Seeking flight compensation? Better know the time limitation.

Time limitation period for seeking compensations from the airline authorities have been one of the most debated topics from its very inception. The common question faced by the passengers is the number of years until a passenger can claim compensation in case of any denied boarding of flights, delay or cancellation of flights in the Europe and rest of the parts of the world.

There are two major International body which puts light to the time limitational clause for passengers to demand compensation.

1. The Montreal Convention (2 years, rest of world except Europe)

2. Flight Compensation Regulation 261/2004. (All nations under European Union)

Montreal Convention

Montreal Convention is a multilateral treaty which has been adopted by 131 nations and have been established to determine the compensation to passengers for air disasters. As per article 35 of the Montreal Convention, the time limit to claiming compensation determined under the Montreal Convention is set for two years:

“Article 35 - Limitation of actions"

1. The right to damages shall be extinguished if an action is not brought within a period of two years, reckoned from the date of arrival at the destination, or from the date on which the aircraft ought to have arrived, or from the date on which the carriage stopped.

2. The method of calculating that period shall be determined by the law of the court seized of the case.1

Though the time limitation clause under Montreal Convention is set for 2 years but is not binding on the EU regulation 261/2004.

EU Regulation 261/2004

The provision for compensation for any delay or cancellation of flight in the EU is different from the rest of the Globe and is operated under the EU regulation of 261/2004. The Flight Compensation Regulation 261/2004, came into effect on 17 February 2005 by repealing the Regulation (EEC) No 295/91 which therefore sets a common rule for assistance and compensations to the passengers.2 The regulation covers any flight which either land at any EU airport or takeoff from any EU Airports. But to the utter fact, the EU regulation of 261/2004 was silent on the time period clause and left the passengers in a dilemma regarding the time limitation for seeking compensation from the authorities.

But the case of Joan Cuadrench Moré v Koninklijke Luchtvaart Maatschappij NV (Nov 2012) resolved the issue where the court held that, the time limitation clause under which passengers can claim compensation is actually a matter of nation’s domestic/national law and limitation act of the nation should be given importance.3 The court held that:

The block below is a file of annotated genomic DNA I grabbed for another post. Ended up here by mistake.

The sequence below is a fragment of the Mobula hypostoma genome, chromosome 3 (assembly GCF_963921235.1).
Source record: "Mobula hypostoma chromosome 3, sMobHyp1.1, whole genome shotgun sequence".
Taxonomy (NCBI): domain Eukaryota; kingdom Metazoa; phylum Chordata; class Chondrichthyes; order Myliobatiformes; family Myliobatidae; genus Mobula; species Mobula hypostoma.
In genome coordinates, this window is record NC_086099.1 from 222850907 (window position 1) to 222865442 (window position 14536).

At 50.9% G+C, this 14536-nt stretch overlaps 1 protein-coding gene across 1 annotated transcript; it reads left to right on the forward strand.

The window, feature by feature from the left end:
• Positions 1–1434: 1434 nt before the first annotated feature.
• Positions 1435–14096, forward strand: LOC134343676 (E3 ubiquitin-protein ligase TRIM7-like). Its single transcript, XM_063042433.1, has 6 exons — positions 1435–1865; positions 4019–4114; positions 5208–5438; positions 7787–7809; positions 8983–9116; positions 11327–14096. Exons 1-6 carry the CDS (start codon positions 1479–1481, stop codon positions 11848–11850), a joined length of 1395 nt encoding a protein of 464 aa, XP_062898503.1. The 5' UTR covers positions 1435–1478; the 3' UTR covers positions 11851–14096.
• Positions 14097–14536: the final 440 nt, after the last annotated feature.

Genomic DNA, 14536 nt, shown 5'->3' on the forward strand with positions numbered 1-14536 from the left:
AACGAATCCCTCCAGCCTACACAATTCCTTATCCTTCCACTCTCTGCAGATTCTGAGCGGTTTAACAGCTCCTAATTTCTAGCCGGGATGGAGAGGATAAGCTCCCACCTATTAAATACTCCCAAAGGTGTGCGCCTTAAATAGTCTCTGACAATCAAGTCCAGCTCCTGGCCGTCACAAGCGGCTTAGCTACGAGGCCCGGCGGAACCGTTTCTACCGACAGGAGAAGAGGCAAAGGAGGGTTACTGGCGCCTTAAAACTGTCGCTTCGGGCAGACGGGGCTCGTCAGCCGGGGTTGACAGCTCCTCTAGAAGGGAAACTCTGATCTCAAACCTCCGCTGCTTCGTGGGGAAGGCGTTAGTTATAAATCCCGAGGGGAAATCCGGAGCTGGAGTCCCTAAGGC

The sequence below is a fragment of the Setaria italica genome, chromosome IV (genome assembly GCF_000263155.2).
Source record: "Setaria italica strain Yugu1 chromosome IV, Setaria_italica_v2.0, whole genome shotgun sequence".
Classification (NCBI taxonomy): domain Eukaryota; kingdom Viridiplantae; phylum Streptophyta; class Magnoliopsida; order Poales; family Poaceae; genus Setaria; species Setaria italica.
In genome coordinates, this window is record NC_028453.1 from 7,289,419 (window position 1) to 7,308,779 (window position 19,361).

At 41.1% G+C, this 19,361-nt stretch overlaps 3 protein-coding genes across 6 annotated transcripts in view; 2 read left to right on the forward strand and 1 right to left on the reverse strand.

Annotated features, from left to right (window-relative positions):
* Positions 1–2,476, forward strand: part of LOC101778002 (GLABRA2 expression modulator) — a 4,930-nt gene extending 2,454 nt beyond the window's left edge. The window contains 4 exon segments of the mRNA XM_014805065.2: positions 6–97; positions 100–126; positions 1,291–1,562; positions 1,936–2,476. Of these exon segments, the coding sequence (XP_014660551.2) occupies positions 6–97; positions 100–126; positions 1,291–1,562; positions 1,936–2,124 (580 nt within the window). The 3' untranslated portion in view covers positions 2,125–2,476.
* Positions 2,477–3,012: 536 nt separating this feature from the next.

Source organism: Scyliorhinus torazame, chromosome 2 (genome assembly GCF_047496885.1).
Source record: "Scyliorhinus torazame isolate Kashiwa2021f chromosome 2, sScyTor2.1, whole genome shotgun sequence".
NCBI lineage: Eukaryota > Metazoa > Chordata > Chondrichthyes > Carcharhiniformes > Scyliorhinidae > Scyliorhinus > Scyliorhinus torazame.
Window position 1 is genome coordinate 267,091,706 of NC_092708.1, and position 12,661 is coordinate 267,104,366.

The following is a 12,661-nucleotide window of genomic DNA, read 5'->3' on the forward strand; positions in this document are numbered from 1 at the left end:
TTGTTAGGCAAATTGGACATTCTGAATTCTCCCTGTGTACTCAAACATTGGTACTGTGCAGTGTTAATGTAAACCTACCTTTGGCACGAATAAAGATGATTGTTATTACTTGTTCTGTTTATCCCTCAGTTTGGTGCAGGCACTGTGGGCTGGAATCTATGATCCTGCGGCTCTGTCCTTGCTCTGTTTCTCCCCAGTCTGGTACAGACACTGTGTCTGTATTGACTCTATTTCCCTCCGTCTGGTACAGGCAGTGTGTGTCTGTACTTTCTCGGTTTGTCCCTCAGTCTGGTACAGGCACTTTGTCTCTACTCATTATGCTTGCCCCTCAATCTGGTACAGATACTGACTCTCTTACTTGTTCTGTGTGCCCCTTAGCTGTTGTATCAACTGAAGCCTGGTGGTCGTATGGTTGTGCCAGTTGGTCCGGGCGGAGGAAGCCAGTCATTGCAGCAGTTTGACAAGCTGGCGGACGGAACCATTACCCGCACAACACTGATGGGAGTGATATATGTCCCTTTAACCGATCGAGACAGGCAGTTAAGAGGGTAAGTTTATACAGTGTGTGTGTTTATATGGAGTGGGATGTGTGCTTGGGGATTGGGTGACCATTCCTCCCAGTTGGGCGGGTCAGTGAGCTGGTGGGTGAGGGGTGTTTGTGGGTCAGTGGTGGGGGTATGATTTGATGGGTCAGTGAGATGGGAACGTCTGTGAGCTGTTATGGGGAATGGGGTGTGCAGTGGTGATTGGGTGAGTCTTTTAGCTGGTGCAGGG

25. In the absence of provisions of EU law on the matter, it is for the domestic legal system of each Member State to lay down the detailed procedural rules governing actions for safeguarding rights which individuals derive from EU law, provided that those rules observe the principles of equivalence and effectiveness4

26. It follows that the time limits for bringing actions for compensation under articles 5 and 7 of Regulation No 261/2004 are determined by the national law of each Member State, provided that those rules observe the principles of equivalence and effectiveness.

Subsequently in May 2014, the England and Wales Court of Appeal in the matter of Dawson v. Thomson Airways Limited with reference to More vs KLM5 , also held that the European Union regulation is not in binding with the Montreal Convention and hence English law of limitation prevails in this issue.6

Country wise, time limitation period
Austria: 3 years Lithuania: 10 years
Bulgaria: 5 years Luxembourg: 10 years
Croatia: 2 years Malta: 2 years
Cyprus: 6 years Norway: 3 years
Czech Republic: 10 years (3 years to file a case before the National Enforcement Body (NEB)) Poland: no time limit
Denmark: 3 years Portugal: 3 years
Estonia: 3 years Romania: 6 months for a complaint to the NEB, 3 years for a court action
Finland: 3 years Scotland: 5 years
France: 5 years Slovakia: 2 years
Germany: 3 years Slovenia: 2 years
Greece: 5 years Spain: 5 years
Hungary: 5 years Switzerland: 2 years for a complaint to the NEB
Iceland: 2 years Sweden: 10 years
Ireland: 6 years The Netherlands: 2 years
Italy: 2 years United Kingdom (except Scotland): 6 years
Latvia: 3 years

1 IATA, “The Montreal Convention 1999 (MC99)”, online: www.iata.org/policy/smarter-regulation/pages/mc99.aspx.

2 Regulation (EC) No 261/2004 of the European Parliament and of the Council of 11 February 2004 establishing common rules on compensation and assistance to passengers in the event of denied boarding and of cancellation or long delay of flights, and repealing Regulation (EEC) No 295/91 (Text with EEA relevance) - Commission Statement, 17 February 2004, OJ L [Regulation (EC) No 261/2004 of the European Parliament and of the Council of 11 February 2004 establishing common rules on compensation and assistance to passengers in the event of denied boarding and of cancellation or long delay of flights, and repealing Regulation (EEC) No 295/91 (Text with EEA relevance) - Commission Statement].

3 “EUR-Lex - 62011CJ0139 - EN - EUR-Lex”, online: eur-lex.europa.eu/legal-content/EN/TXT/?uri=CELEX%3A62011CJ0139.

4 Ibid.

5 Ibid.

6 EWCA (Civ), 06/19/2014, Dawson v Thomson Airways Ltd [2014] EWCA Civ 845 (available on www.bailii.org/ew/cases/EWCA/Civ/2014/845.html.

Written by: Aporve Khanna